Thankfully, everything is superbly put together with not a squeak or rattle to be heard on any of the test cars I sampled, and the pared-back application of silver highlights in the dash is tasteful. The quad-dial instrument cluster is a classic layout. There’s no option for a digital dash in the Sportage range.
The two-tone alloys look great, no matter which grade you pick, and aside from the flared bits and LED light fittings on the GT-Line, it’s genuinely hard to tell the grades apart from each other, which is good for low-spec buyers.
Overall, the Sportage presents a design which has aged well, thanks to a more risqué approach being taken when this generation first launched in 2016.
Passenger space in the Vitara is excellent for a compact SUV. Part of the reason back seat occupants do so well is because the roof is high, the doors aren't very thick and the seat is a long way off the floor, meaning the distance between the front and rear seats isn't made smaller by angled legs. It's comfortable, too.
Which is lucky because you won't have anywhere to put your drinks or phones or your inboard elbows, which is a shame.
Front seat passengers have somewhere to put their elbows and there are two cupholders. All four doors have a bottle holder.
The boot has a false floor under which you can hide a decent amount of stuff, including small bags. Its volume starts at a decent 375 litres (beaten only by Honda's HR-V and Nissan's Qashqai). Drop the rear seats and space increases to 1120 litres.
Like most Korean SUVs, the Sportage has the idea of practicality cooked-in throughout its cabin. It starts in the front row, where the driver and passenger have access to some large cupholders in the doors and centre console (suitable for 500ml containers), a decently sized top-box and glovebox, as well as a very large trench in front of the shift-lever, which also hosts the USB and aux inputs, as well as dual 12V power outlets.
In the back seat, there are plenty of amenities, with decently sized cupholders in each door, pockets on the back of the seats, air-conditioning vents on the back of the console as well as dual power outlets. Another neat trick is that the Sportage has reclining rear seats, allowing extra comfort for rear-seat passengers, or extra boot space where required.
To its credit, the boot space is easy to use and comes with an adjustable rolling cover. Part of the reduction in sheer capacity is due to a full-size alloy spare living under the boot floor – a big bonus for regional buyers, who may need one as a matter of safety.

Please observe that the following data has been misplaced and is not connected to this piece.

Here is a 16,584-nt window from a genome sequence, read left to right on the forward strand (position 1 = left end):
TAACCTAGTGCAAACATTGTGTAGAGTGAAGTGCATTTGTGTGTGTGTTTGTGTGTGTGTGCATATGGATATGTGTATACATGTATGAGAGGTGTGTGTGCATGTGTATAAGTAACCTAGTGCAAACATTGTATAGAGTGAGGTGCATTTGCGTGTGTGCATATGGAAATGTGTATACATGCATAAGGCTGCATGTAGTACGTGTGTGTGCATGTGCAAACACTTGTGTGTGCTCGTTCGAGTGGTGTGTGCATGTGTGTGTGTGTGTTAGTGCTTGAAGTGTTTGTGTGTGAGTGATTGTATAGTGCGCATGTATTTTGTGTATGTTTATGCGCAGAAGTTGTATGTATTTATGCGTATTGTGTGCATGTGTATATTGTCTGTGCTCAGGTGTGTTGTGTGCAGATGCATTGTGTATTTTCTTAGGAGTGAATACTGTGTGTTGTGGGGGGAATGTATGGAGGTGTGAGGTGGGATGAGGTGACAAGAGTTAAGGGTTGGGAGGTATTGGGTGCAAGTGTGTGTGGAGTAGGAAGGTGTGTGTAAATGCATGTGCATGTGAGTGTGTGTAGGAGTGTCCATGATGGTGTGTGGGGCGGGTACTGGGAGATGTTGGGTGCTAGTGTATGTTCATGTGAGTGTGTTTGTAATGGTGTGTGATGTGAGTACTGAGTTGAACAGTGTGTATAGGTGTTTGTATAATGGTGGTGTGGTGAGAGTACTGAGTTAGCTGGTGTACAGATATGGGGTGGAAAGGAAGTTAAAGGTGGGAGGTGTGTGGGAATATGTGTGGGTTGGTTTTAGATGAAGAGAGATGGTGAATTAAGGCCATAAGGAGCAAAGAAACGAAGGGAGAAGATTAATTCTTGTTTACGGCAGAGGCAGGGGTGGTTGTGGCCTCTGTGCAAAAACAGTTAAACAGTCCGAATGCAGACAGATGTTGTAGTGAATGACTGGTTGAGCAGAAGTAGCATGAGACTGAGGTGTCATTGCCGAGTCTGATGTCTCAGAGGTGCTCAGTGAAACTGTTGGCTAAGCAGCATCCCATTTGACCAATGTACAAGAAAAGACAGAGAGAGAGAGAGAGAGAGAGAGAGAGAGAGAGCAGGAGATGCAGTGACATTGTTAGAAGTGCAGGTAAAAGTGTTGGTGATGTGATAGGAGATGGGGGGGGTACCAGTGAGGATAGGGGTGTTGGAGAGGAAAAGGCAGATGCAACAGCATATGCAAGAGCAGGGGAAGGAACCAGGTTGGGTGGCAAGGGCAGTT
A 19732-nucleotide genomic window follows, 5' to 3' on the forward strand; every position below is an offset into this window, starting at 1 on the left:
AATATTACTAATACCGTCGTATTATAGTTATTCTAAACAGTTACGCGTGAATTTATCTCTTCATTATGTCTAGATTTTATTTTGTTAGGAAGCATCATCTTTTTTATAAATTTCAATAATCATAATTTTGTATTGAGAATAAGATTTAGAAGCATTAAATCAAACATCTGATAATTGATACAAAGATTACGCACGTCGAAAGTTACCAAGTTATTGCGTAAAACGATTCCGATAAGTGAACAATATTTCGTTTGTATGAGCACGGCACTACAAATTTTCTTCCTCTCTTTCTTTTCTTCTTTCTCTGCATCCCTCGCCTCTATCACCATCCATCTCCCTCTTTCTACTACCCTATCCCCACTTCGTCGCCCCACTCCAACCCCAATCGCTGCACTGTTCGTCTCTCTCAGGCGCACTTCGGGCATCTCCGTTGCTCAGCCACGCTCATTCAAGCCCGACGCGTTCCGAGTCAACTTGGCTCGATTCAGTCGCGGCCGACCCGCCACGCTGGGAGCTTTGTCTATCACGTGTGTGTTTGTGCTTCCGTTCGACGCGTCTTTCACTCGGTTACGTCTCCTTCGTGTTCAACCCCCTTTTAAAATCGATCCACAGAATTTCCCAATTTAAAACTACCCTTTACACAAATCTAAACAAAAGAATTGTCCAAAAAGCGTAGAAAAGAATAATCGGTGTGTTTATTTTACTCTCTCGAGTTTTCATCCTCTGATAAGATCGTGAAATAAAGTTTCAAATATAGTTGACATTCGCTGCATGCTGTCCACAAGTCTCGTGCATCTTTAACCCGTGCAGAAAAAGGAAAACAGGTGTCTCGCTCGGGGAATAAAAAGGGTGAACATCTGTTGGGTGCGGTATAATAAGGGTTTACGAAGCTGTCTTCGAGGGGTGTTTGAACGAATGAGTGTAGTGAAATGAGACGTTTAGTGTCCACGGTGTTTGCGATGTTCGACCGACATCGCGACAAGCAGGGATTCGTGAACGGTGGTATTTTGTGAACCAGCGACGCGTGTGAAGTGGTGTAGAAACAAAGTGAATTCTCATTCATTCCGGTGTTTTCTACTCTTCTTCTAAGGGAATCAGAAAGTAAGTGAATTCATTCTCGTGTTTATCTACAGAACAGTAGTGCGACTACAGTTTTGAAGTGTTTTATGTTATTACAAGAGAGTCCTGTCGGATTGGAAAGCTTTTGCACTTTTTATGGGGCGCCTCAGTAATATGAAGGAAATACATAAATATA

Leg and headroom are simply great, no matter which seat you’re sitting in, and the big rear doors on the Sportage open nice and wide – good for low-mobility passengers or those needing to fit a child-seat.
Price and features
Engine aside, there is much to like about the base model Vitara - in fact any Vitara - and this one is a pretty decent $24,990.
That lands you, all the way from (somewhat unexpectedly) Hungary, 17-inch alloys, climate control, reversing camera, keyless entry and start, sat nav, leather steering wheel, cloth trim, power windows, four-speaker stereo and a space-saver spare.
That four-speaker stereo is run from the same touchscreen found in pretty much every Suzuki. The basic software is okay but the hardware itself is a bit iffy. Cleverly (and unlike Toyota), Suzuki knew an easy fix for that is to throw in Apple CarPlay and Android Auto. Sorted.
You did read that right, the Sportage range – despite looking exactly the same as last year’s iteration – has received a mild nip and tuck, which includes new variants and pricing. As before, the Sportage range is offered with a choice of three engines, two petrols and a diesel, with either front- or all-wheel drive across four trim levels. All prices on the Sportage range are drive-away.
Kicking off the range is the S, which is available as a 2.0-litre petrol front-wheel drive in either a re-introduced six-speed manual ($28,990), six-speed auto ($29,990) or as an eight-speed auto diesel AWD ($36,990).
Standard spec, even on the entry-level car, is impressive. Included are 17-inch alloy wheels (no steelies here), LED DRLs (but halogen headlights), leather-trimmed wheel and shift-lever, hard-wearing cloth seat trim, a 3.5-inch dot-matrix info screen in the dash, a 7.0-inch multimedia touchscreen with Apple CarPlay and Android auto support, dual-zone climate control, as well as rear parking sensors and camera. Another nice touch is that the base S model also scores auto rain-sensing wipers as standard.
Considering the standard active-safety suite explored in the safety section of this review, the S could easily be the pick of the range of any other SUV lineup, but our pick is still the mid-grade SX (previously known as the Si).